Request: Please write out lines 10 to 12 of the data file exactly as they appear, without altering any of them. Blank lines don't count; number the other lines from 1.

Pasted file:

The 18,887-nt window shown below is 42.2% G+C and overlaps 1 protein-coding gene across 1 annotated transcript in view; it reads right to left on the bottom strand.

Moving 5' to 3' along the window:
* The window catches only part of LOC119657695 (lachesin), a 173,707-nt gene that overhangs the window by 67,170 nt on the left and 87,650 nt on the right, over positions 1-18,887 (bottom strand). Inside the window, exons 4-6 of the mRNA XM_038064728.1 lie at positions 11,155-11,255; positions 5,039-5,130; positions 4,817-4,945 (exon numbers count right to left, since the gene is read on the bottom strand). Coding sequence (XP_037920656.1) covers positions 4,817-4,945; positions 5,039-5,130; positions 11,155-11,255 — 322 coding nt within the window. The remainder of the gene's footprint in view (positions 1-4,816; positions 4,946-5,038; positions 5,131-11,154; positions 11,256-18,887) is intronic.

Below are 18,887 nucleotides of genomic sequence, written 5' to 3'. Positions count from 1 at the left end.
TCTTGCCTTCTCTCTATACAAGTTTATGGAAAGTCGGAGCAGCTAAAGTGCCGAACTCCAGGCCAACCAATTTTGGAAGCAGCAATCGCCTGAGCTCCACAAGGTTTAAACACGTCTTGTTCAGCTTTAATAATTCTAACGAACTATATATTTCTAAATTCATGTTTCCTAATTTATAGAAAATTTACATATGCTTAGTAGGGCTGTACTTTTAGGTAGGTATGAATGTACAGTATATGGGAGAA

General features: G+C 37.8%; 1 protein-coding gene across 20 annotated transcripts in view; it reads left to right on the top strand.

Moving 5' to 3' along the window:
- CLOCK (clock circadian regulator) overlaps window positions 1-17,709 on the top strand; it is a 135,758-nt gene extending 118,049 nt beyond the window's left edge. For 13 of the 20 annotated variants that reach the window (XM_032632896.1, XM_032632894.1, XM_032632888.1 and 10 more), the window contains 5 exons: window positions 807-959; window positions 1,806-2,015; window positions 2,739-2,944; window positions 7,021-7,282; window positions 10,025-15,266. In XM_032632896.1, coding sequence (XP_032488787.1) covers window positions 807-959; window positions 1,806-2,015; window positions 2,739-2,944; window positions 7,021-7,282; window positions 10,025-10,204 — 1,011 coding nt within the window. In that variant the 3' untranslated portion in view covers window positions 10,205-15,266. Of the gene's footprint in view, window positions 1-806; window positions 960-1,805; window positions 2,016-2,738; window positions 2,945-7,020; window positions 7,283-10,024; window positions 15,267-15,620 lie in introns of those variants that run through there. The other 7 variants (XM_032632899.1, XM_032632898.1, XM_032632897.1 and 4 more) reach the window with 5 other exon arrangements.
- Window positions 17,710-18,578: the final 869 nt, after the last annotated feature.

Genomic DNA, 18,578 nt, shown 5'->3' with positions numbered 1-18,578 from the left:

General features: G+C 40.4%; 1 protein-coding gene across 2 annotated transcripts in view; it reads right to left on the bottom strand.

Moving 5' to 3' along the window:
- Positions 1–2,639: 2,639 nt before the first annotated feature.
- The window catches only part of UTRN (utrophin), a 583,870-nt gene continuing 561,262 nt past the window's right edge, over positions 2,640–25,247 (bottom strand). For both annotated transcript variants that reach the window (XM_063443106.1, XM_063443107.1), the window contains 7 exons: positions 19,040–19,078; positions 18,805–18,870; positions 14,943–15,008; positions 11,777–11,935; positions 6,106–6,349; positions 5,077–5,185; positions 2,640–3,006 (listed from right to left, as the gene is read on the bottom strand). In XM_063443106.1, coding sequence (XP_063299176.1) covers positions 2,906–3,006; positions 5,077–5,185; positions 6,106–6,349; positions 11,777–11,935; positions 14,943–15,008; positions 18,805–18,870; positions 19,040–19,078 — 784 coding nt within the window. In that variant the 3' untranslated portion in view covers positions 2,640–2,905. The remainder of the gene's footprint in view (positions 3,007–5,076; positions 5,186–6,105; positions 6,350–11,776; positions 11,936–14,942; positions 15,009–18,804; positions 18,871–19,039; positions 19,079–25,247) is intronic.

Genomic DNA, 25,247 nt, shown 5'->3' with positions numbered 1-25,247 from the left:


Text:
Genomic DNA, 18,578 nt, shown 5'->3' with positions numbered 1-18,578 from the left:

General features: G+C 40.4%; 1 protein-coding gene across 2 annotated transcripts in view; it reads right to left on the bottom strand.

Moving 5' to 3' along the window: